Small Businesses Fight Big-Box Stores By Specializing
As online and mega stores take up more of the retail landscape, small mom-and-pop shops are getting more specific. We examine one of the ways small stores are looking to survive and possibly thrive.
DAVID GREENE, HOST:
OK, we know mom and pop shops have been struggling for some time now, trying to compete against big-box stores and online retailers. Just in the last quarter, online sales jumped by 16 percent. But all is not lost for the shop around the corner. Some small retailers are actually embracing their size by making their businesses very, very specialized.
Here's NPR's Sonari Glinton.
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SONARI GLINTON, BYLINE: You know how every town or neighborhood has their cast of characters? Well, in the hipster neighborhood of Silverlake in Los Angeles, Joe Keeper is definitely a character.
JOE KEEPER: Yeah.
GLINTON: Nice to meet you.
KEEPER: Nice to meet you. I figured either you are very happy to see me or...
GLINTON: I am very happy to see you.
GLINTON: Less than five seconds in, and Keeper was already making fun of the size of my microphone. Joe Keeper runs a bar accessory store called bar keeper and it specializes in barware. Get it? Joe Keeper, bar keeper? His brother also has a store.
KEEPER: Sure. My brother Daniel owns a store in Austin, Texas called Zoo Keeper and his business model is not too different from mine.
GLINTON: It's a pet store that specializes in exotic pets - lizards, snakes, spiders. Eight kids in that family, not one accountant. Anyway, what's Keeper's business model? Be very specific. What he can't make up for in volume he can make up being really niche. There's a whole wall of just bitters, small amount of small-batched liquors, stirrers, cocktail glasses, shakers.
KEEPER: So if we walk around the store here, these are all bar tools.
GLINTON: So these are - and these are just, like, you know, spoons.
KEEPER: Spoons and hawthorn strainers and measuring cups and we like to think - consider our home user.
GLINTON: It seems like I can buy this. You know, this is just an (unintelligible) measuring cup. I can buy this at Amazon. What makes it special here?
KEEPER: The product itself is not special. I don't like to think that I sell products. I like to think that I sell the ritual, the wisdom. My customers don't shop here to purchase things necessarily. My customers come here to ask questions.
GLINTON: The store, Bar Keeper, is an example of niche retail. That's the business that focuses on a single type of product or goods that are in a very specific category. These retailers, like Keeper, know that they won't catch a whole swath of customers, but they can meet very special needs.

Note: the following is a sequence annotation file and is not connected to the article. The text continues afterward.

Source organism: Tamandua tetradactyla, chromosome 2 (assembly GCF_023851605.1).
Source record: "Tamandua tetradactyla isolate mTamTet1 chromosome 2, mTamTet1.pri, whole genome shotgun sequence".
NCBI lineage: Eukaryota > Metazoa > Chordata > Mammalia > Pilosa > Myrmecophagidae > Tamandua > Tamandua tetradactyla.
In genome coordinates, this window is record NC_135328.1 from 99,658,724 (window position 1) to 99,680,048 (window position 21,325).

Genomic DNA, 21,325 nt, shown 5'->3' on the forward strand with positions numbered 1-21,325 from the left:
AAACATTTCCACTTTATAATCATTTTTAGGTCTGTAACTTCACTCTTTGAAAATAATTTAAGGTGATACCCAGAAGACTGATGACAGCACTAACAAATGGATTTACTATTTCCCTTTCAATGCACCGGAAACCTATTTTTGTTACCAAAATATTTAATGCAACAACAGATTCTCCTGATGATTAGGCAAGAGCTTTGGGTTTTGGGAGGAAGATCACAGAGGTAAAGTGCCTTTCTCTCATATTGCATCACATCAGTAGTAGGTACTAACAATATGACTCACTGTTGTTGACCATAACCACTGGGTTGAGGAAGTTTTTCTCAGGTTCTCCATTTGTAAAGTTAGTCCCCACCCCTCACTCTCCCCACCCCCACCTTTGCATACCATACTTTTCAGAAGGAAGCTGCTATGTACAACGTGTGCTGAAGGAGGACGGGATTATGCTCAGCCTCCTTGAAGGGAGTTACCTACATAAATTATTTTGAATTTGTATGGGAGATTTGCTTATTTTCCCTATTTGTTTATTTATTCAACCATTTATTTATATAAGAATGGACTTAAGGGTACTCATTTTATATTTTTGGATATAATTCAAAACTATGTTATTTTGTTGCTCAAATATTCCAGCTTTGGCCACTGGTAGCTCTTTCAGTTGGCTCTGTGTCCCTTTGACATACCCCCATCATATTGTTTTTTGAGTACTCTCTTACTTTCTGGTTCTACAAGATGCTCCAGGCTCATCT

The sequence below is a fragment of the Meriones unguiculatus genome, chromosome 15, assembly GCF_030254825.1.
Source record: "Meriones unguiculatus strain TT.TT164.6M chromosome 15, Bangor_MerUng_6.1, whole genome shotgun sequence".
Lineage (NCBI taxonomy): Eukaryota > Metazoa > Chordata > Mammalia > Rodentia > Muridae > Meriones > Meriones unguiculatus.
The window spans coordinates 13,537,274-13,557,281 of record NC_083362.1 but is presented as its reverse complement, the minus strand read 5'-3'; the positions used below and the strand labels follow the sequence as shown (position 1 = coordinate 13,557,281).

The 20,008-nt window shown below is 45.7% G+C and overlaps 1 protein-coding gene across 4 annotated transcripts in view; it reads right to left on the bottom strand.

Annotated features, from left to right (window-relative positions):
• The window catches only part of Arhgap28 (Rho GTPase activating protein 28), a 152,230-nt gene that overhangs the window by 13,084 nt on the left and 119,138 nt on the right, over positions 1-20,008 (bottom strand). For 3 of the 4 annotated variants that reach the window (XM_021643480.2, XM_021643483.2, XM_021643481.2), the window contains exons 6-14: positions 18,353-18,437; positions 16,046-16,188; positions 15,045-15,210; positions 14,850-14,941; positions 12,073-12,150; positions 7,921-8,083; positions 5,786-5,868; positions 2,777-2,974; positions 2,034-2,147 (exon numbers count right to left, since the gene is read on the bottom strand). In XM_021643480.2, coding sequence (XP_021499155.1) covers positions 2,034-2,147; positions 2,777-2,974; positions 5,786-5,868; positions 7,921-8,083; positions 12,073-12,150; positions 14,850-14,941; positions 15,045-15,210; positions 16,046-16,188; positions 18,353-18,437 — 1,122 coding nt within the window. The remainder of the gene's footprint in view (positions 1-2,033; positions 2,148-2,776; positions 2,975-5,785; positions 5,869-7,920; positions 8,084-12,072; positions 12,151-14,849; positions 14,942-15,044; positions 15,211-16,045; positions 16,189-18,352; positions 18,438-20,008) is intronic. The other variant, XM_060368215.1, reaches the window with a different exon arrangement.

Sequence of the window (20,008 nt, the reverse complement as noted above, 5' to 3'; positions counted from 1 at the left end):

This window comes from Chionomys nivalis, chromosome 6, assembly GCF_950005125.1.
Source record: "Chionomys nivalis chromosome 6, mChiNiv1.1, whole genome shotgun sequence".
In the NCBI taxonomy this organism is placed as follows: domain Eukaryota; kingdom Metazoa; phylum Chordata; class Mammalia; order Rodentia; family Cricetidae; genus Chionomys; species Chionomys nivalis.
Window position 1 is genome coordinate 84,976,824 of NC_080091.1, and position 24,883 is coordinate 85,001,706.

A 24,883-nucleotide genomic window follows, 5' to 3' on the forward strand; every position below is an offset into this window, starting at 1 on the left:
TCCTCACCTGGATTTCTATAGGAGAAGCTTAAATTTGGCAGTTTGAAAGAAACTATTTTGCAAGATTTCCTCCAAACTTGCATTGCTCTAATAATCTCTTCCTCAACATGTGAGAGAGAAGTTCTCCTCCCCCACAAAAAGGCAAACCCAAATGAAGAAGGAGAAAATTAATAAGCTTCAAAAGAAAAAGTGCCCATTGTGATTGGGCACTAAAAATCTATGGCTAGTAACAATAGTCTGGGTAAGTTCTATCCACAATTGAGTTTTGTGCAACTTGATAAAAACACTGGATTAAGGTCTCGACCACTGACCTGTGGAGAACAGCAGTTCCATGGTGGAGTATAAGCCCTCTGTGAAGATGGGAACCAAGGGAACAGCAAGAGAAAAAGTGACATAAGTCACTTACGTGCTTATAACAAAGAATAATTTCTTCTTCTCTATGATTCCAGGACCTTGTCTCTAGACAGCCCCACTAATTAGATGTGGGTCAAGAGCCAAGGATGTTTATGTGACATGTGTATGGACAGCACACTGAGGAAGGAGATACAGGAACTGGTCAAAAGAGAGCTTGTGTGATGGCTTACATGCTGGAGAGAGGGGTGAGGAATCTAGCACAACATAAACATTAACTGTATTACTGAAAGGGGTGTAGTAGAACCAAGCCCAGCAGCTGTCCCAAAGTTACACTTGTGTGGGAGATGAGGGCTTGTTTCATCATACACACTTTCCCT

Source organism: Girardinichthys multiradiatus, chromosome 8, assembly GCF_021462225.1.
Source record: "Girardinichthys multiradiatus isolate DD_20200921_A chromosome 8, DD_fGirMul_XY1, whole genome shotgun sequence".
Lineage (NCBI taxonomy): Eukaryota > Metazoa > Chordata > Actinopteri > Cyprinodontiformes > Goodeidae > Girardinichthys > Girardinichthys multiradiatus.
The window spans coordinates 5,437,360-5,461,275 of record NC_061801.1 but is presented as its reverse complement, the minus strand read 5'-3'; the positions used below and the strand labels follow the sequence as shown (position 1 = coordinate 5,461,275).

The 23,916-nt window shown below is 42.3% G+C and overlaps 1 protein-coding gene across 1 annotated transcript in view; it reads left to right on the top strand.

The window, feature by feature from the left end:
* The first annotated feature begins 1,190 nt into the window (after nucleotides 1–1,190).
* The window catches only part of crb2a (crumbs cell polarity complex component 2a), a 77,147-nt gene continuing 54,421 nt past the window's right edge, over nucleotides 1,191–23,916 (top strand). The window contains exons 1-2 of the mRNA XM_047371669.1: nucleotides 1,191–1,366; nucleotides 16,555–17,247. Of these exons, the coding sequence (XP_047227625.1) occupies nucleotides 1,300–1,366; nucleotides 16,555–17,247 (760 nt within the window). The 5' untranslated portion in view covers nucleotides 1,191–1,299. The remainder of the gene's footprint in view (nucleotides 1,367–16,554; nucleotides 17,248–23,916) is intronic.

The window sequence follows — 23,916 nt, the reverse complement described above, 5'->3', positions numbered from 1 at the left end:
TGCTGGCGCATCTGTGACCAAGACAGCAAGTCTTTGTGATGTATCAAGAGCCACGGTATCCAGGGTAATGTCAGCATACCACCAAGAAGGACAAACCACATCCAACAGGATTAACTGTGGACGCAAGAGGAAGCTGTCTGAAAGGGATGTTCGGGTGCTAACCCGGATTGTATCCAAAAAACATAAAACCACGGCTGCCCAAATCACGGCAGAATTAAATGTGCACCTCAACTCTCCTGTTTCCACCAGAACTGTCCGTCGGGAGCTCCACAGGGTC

MARSHAL COHEN: People have recognized that one of the ways to compete with the chains is to go the opposite way and create the local flavor.
GLINTON: I talk to Marshal Cohen from time to time about retail. And he's a senior retail analyst with the NPD group in Port Washington, New York. He says consumers know that they can get things cheap, but he says people want to have a little fun when they spend their money.
COHEN: They want their money spent on the perfect product, the right product, and they want to speak to people who not only are knowledgeable about the product but passionate about it as well. That's what's starting to happen. Consumers are looking for the local merchant with a great deal of knowledge.
GLINTON: In cities like Los Angeles, New York, Chicago, small retailers are filling in the gaps that are left behind from big retailers like Amazon or big-box stores, and at the same time, stores like JC Penney and Sears are on the ropes, so knife stores, pen stores, denim stores that don't sell jeans but just repair them, olive oil stores, organic dog bakeries - are popping up in major cities.
But they don't have to rely on foot traffic. A niche business can use the Internet as well. Meanwhile, Marshal Cohen says the same thing that's happening in retail happened in beer. Think about microbrews. So no matter how small the town is, increasingly they have a small town brewery.
COHEN: That's part of the future, the ability to be able to buy the product you want. How you want it, when you want it and where you want it is all part of this up and coming niche market business, and that starts from the small business all the way up to large businesses who are going to be forced to figure out how to personalize product.
GLINTON: Cohen says one of the ways to personalize products and the shopping experience is by talking to and knowing the customers. And he says even though mom and pop stores have been on the ropes for 150 years, that's still one advantage they have. Sonari Glinton, NPR News. Transcript provided by NPR, Copyright NPR.